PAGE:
Industrial Designer



“Craftsmanship allows me to create authentic objects that are not purely made just to feed consumerism but to also evoke curiosity and encapsulate the subtle discoveries from my surroundings.”


Melvin had always had an inclination towards arts, but his turning point was during his junior college years where he realized the only enjoyment he derived from his studies was being able to sketch out cross sections during biology classes and plot out Math diagrams.


Upon graduating in Furniture Design in 2008, Melvin left for London to pursue further studies on Product Design. During his stay in the UK, Melvin worked with a design agency and had the opportunity to come under the tutelage of established designers such as Chris Lefteri and Reiko Kaneko.


Strengthened by these experiences that molded him, Melvin made a decision to come back home to Singapore in 2012 to establish his studio, Desinere, which focuses on bespoken furniture pieces and homeware accessories.


The latin root of the word silence is “desinere”, meaning “stop”. To Melvin, stopping at the roots of silence enables an individual to take the sensory measure of the world.


To him, design is a contemplative process. He approaches design through quiet reflection of relationships between objects, people, and experiences. This pushes him to challenge his preconceived notions of his surroundings and in turn creates work that evokes curiosity and surprise.


“I enjoy making things with my own hands,” Melvin said. “It’s always enjoyable to see how an initial doodle comes to life in a tangible form.” He added on by saying that the sense of fulfillment he feels is indescribable and once he experiences it, he can’t imagine himself doing anything else.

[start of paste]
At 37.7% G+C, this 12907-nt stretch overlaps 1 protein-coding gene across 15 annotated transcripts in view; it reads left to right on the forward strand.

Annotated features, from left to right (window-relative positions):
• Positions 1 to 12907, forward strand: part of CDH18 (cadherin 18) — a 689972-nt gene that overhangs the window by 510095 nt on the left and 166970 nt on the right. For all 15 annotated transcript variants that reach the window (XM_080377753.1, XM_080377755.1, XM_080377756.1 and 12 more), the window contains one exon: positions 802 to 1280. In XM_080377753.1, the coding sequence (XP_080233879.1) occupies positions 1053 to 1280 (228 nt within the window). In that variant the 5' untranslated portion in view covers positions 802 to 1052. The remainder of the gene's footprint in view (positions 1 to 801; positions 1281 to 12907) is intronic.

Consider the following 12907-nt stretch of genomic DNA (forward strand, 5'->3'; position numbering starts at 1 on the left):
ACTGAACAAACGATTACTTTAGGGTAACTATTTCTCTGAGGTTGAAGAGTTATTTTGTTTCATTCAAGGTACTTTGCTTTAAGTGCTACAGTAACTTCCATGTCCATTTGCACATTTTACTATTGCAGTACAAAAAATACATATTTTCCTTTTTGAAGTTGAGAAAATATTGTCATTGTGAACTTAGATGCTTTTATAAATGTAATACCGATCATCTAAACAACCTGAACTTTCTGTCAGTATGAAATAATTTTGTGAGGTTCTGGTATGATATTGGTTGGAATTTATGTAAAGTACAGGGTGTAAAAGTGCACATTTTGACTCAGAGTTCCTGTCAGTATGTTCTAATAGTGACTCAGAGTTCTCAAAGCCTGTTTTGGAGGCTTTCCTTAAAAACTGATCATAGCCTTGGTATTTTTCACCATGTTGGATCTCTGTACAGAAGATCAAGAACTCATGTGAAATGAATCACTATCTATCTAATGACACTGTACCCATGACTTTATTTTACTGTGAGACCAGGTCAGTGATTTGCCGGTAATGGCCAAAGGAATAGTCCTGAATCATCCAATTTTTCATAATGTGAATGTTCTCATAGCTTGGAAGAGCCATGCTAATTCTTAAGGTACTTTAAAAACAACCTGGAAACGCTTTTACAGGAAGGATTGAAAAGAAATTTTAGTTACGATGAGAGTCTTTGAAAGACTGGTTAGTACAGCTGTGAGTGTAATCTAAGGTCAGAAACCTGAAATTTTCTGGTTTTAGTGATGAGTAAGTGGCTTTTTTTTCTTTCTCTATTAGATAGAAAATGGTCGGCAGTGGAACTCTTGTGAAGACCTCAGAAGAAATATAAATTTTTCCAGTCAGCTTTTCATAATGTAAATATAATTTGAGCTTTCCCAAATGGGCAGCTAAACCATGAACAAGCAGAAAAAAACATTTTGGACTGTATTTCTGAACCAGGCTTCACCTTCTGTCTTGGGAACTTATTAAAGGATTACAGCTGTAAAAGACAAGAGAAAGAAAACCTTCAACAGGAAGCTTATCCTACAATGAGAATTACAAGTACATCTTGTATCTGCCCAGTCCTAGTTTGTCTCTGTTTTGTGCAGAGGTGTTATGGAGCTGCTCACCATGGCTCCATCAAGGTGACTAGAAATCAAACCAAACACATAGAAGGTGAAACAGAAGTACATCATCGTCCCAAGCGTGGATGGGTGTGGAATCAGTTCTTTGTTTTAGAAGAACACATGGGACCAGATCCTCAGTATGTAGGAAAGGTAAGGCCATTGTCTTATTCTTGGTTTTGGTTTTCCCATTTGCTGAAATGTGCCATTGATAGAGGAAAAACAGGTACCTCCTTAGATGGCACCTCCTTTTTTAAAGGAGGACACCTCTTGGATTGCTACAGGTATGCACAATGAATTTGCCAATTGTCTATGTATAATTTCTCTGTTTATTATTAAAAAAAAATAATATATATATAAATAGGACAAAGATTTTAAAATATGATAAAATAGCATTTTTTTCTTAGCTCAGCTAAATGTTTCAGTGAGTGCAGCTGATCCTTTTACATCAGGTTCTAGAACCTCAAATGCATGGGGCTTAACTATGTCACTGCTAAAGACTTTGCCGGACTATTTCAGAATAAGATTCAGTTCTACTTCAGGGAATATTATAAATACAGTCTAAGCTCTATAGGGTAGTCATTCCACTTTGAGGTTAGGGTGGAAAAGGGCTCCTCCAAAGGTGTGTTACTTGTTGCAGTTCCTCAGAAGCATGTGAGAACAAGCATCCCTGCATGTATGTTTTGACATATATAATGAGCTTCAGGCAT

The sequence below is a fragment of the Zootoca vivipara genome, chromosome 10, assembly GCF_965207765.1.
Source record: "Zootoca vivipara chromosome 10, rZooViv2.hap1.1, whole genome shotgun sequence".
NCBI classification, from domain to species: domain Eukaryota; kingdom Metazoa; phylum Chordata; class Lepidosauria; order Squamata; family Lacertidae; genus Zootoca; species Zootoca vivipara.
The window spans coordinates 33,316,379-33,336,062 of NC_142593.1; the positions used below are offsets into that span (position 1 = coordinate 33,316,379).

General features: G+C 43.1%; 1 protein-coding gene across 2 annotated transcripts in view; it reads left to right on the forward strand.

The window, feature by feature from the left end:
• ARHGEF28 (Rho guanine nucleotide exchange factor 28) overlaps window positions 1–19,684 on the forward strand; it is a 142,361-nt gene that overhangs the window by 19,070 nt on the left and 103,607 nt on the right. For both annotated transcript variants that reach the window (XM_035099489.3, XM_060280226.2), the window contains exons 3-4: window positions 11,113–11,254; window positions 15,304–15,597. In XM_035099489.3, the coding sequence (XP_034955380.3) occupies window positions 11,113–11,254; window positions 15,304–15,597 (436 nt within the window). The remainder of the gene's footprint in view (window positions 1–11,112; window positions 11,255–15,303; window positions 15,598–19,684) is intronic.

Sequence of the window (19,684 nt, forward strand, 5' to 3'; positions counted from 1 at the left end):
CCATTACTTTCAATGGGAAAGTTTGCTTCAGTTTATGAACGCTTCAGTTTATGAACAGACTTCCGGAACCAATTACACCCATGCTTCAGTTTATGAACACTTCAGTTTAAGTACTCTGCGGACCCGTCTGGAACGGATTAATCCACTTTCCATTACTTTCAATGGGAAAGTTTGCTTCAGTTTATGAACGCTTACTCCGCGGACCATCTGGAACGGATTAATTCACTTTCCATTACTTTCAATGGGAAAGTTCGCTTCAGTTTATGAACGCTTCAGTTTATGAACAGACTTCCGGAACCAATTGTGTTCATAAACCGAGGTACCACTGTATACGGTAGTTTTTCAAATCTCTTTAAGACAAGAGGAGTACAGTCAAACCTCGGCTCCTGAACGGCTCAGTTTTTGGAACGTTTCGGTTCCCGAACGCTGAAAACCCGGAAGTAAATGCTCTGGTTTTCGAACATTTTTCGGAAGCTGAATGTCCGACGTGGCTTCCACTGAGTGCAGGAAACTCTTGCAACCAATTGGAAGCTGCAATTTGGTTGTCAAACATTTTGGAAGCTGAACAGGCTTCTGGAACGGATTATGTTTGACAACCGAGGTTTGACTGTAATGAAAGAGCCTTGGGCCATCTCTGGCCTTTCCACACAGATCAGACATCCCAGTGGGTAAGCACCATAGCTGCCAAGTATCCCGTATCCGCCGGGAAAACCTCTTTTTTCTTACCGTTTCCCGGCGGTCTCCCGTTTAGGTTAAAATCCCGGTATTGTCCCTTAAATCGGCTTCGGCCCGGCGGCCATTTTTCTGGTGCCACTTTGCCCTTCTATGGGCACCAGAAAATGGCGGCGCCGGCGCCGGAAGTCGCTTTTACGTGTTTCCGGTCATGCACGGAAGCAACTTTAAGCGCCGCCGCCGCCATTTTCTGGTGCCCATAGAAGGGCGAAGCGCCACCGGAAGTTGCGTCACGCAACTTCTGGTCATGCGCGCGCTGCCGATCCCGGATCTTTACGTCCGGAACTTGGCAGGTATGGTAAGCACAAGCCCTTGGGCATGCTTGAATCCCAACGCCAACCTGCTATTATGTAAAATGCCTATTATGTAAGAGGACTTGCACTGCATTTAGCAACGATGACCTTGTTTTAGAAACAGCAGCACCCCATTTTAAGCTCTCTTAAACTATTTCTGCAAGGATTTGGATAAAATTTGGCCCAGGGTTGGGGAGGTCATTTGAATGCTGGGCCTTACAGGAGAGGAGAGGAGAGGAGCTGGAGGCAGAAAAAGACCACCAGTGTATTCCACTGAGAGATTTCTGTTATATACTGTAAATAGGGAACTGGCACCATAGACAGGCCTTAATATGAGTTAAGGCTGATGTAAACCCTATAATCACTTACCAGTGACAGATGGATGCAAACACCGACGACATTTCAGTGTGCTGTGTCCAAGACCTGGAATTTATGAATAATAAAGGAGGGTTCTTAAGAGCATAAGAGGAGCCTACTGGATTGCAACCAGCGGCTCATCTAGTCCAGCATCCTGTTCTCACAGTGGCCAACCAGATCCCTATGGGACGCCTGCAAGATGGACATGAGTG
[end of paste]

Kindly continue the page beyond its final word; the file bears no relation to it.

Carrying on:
The Rok concrete paperweights were Melvin’s first foray into working with concrete. It was a trying learning process as the particular shape he wanted to cast was challenging, with a lot of undercuts and facets. This took Melvin one year to get right and perfect its replication as it needed a thorough understanding of the unpredictability of concrete casting.


Melvin believes that craftsmanship is important and it is a form of discipline. The undivided dedication towards a craft steers him on the path of pursuing excellence. He said: “Everything is so ‘instant’ today and that’s why craftsmanship is so valuable as it becomes the counterweight to this fast-paced culture.”


In his practice, Melvin continuously makes effort to experience and experiment with different mediums and processes. “And that’s why I joined The Balvenie Connoisseurs of Craft Initiative. It’s such a great journey where you never stop learning,” Melvin said.
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